Saturday, February 15, 2014

Quilt and Bees

For all of you who offered ideas for restoring the quilt my mother made for her and Steve, her husband and my stepfather, that upon his death she gave to me, the news is that the quilt is back on our bed splendidly restored. Dwight and I have adorned our bed and kept warm with this quilt ever since we moved to MuRefuge. The restoration process was vast since the binding was worn and many spots tattered as the quilt was made from scraps, some pretty old, others not so much so, not to mention the wear and tear by the four leggeds who have lived at MuRefuge and shared the bed with us.

A corner with the replaced binding

Susan Vorbeck of Designs in Fabric, Petaluma, was the person who restored the quilt and educated me in the process. To make newly purchased fabric antique she boils the fabric in a cast iron pot, repeating the process until she likes how aged the fabric looks. 

Extra fabric for future restoration

And she points out that handmade quilts are imbued with the spirit of the person performing the intricate work, which is readily felt by those touching the quilt. Susan was creative.

A rent in the lower right hand heart Susan creatively repaired.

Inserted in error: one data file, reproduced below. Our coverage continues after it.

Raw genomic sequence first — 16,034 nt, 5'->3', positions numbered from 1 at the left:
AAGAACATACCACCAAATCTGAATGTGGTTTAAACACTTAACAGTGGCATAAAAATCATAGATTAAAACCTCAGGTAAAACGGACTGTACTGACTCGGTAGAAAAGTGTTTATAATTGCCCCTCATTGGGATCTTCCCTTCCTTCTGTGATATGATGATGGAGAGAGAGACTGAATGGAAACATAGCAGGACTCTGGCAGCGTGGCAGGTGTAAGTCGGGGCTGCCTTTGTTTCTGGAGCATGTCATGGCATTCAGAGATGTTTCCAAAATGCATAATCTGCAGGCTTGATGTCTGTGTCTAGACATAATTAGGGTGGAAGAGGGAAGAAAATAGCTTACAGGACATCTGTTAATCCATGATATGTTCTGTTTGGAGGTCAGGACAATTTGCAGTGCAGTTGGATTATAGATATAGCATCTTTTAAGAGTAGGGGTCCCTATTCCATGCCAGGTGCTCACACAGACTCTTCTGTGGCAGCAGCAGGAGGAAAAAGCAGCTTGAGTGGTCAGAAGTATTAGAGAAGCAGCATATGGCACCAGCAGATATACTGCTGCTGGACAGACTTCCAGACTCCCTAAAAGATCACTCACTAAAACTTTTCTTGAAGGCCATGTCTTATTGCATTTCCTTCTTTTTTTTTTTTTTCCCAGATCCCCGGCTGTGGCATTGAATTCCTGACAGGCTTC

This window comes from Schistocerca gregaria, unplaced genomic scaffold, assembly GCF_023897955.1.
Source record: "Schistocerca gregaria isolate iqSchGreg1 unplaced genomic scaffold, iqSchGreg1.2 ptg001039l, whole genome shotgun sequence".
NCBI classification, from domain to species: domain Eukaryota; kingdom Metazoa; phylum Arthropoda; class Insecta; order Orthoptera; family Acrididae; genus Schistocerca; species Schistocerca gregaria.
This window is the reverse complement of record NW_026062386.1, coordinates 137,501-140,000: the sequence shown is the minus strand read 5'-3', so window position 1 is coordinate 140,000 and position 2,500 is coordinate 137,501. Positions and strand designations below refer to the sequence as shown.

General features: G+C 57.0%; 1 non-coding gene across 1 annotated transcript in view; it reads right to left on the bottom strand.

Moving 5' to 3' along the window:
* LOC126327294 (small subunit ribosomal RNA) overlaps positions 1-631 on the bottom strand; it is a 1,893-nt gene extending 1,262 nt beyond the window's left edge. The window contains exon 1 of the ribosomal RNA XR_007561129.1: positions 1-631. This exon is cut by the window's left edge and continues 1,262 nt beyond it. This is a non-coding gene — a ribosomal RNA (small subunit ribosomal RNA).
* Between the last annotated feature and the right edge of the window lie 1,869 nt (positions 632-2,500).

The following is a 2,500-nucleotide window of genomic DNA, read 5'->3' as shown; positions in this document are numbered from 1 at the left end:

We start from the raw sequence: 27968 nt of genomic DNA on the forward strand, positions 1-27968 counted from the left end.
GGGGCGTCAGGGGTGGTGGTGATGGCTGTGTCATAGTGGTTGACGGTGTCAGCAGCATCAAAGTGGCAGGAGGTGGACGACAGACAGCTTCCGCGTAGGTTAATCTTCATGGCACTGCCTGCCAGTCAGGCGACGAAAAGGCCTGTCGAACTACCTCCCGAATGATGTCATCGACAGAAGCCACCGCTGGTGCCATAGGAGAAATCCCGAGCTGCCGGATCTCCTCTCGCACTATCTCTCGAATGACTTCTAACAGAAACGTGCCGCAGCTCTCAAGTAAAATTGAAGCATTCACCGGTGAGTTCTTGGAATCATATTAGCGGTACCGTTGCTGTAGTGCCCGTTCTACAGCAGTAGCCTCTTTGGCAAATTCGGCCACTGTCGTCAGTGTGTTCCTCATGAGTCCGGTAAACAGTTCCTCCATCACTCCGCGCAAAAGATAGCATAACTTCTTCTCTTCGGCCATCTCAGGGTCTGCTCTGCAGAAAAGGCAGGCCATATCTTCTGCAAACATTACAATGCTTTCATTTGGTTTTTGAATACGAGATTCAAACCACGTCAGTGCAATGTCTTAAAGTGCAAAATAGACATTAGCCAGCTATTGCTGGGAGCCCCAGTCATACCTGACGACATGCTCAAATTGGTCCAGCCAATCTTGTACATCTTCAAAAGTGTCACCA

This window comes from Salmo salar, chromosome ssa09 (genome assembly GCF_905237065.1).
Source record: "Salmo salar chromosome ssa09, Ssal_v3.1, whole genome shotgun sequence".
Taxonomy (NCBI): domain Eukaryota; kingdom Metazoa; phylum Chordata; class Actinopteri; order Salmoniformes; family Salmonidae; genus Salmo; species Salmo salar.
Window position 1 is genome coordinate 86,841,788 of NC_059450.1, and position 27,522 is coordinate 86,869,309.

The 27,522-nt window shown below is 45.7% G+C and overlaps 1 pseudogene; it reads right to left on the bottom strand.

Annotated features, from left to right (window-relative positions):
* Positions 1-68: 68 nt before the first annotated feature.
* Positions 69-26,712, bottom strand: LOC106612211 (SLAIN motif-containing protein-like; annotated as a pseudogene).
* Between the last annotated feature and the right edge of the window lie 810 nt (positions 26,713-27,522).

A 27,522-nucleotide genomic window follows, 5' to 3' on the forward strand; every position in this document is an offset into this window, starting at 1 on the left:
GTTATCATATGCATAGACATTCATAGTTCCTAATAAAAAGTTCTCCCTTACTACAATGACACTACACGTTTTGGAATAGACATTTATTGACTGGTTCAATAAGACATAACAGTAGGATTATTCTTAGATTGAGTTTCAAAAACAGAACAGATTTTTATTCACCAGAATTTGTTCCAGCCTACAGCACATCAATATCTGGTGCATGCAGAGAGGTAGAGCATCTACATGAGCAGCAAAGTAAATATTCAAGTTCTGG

And she spent many hours lovingly repairing what my mother made over a quarter of a century ago. Yet she honored the amount I was willing to pay for this rather large project.

Restored quilt on bed
In a recent issue of Nature Conservancy appeared the following: "Food Security. The Farm's Best Friend. Wild bees are better than their domesticated cousins for pollinating crops, according to research recently published in the journal Science. Led by Argentina-based scientist Lucas Garibaldi, a global team of 50 researchers found that  wild bees and other native insects are twice as effective at pollinating crops - such as almonds, apples and coffee - as managed bees whose hives are moved to farm fields for that purpose. 'These results dispel the myth that managed honeybees can make up for the loss of wild pollinators.' says Christina Kennedy, a Nature Conservancy scientist who was coauthor of the study."

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